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Your body is comprised of an extensive matrix of nerves. These channels of nerves are message superhighways from your extremity to your brain. Signals such as feeling pressure, temperature, moisture, pain, and motor function are all relayed back and forth from whatever part on your body is sensing that to your brain. This is primarily done through your brain and spinal cord which are your central nervous system, and your peripheral nerves which brain out of your spinal cord and extend all the way to the tips of your fingers and toes. Our brachial plexus is a bundle of nerves which originate in your neck (cervical spine) and extend outwards into the base of your neck and behind the collarbone to the front of the shoulder girdle area. The nerves from the brachial plexus then begin to split and combine multiple times as it weaves down your biceps, through your elbow, down your forearm, through your wrists, and branches out in your hand and down your fingers. During this combining and recombining process down the arm, the brachial plexus is divided into three parts called the superior, middle, and inferior, which are essentially the left side of your arm, middle, and right side of your arm.
Causes of Brachial Plexus Injuries
While these nerves and the brachial plexus itself are very resilient, they are not impermeable. Certain forces placed on the brachial plexus could result in very serious injury to them. The most common causes which put extreme forces to brachial plexus are auto accidents, especially trucking accidents.
This is because the brachial plexus is vulnerable to sudden and sharp forces. The shoulder itself is held by a seatbelt which contains the body. While this may save a person’s life in a brachial plexus has been injured in a New Mexico auto accident, it could result in serious damages. This is because a brachial plexus injury could affect the way a person moves his or her arm, wrist, hand, and fingers. In very severe cases, a person may lose complete motor function and/or sensation. In moderate cases there may be some loss of function or sensation, sometimes both, but usually one or the other. Mild cases may result in injuries which are painful and cause some minor loss of function or sensation, either temporarily or permanently.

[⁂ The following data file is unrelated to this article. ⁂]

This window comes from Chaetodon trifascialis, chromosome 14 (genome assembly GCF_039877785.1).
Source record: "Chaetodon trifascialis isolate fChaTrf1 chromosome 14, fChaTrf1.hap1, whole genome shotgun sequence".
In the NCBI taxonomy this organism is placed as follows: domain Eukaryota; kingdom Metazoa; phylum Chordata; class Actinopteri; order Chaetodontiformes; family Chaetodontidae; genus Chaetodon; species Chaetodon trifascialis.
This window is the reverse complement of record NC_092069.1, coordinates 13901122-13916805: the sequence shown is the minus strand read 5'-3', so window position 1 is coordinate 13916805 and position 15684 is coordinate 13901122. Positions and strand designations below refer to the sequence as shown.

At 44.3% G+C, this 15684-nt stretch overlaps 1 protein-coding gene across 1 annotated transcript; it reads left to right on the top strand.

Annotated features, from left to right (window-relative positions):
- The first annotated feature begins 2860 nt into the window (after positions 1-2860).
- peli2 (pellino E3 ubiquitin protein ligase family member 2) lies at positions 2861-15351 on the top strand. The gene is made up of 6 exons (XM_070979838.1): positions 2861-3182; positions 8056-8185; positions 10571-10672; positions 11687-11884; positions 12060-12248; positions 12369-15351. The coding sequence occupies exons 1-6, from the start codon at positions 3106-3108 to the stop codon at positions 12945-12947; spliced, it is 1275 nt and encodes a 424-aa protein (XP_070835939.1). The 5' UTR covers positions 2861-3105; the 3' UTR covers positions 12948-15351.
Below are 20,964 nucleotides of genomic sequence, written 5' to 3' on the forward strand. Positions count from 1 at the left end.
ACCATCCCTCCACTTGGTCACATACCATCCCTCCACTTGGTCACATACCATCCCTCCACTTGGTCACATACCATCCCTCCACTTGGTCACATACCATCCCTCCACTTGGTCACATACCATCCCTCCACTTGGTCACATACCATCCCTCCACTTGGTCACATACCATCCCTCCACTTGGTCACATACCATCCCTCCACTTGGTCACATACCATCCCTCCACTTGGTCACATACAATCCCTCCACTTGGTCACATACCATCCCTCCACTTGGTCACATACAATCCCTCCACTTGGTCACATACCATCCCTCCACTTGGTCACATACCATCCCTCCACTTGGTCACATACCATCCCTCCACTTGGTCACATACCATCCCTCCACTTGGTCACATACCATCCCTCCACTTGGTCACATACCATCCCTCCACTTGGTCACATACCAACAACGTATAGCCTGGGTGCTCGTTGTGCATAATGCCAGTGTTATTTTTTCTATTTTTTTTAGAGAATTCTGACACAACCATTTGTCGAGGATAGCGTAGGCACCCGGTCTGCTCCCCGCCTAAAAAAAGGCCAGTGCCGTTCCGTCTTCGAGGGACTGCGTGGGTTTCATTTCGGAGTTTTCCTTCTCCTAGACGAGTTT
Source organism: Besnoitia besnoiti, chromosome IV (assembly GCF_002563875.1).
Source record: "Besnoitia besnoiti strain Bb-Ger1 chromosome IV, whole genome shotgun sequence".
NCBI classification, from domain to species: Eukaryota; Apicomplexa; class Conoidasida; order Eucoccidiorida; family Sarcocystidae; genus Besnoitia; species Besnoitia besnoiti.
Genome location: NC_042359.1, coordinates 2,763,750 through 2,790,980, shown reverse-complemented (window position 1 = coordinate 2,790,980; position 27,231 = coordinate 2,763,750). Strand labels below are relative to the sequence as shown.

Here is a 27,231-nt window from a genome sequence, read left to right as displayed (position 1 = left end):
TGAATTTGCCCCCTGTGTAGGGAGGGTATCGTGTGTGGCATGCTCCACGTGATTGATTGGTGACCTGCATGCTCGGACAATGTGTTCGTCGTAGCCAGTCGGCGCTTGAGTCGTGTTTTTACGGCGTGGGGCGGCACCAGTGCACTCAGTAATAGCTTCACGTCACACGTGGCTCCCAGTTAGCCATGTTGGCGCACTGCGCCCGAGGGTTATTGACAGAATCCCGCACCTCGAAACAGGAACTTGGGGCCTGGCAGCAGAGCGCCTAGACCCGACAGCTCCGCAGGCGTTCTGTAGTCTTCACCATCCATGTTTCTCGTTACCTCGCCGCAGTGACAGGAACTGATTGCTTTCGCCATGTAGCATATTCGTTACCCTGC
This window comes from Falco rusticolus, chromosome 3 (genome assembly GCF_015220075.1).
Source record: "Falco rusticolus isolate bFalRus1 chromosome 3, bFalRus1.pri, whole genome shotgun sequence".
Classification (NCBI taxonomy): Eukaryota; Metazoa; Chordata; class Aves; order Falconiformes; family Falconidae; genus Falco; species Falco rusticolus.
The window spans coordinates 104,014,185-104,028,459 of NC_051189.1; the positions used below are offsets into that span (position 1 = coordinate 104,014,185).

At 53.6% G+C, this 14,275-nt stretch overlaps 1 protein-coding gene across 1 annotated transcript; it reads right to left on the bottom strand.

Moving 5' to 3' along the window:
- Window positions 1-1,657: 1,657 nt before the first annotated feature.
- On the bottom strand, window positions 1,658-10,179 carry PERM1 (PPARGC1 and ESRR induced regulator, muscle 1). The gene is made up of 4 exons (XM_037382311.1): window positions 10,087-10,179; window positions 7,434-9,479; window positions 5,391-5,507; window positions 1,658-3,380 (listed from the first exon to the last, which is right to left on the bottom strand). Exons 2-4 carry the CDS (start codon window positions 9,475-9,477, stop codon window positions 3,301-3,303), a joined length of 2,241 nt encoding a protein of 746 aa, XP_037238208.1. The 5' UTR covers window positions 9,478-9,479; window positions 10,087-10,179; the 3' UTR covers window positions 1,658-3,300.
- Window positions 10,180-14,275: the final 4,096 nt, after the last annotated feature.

Unfortunately, most damage to the brachial plexus is inoperable. Nerves are difficult to repair and treat, and brachial plexus injury from a motor vehicle accident could be so widespread that the entire nerve is compromised. Other times surgery may be used to repair localized damage or remove a neuroma, but no surgery can have guaranteed results.
Victims of New Mexico Auto Accidents Who Have Brachial Plexus Injuries Should Call Our Law Firm
Any auto accident could result in brachial plexus injuries. Children and elderly individuals are especially prone to brachial plexus injuries in auto accidents, especially New Mexico trucking accidents. Generally, the faster and hard the impact the more likely that there could be brachial plexus injuries. This is especially true on fast-moving roadways like I-10, I-40, and I-25.
If you or a loved one have been injured has suffered a brachial plexus nerve injury due to a New Mexico auto accident, please call our experienced team at the Contact box located by clicking here.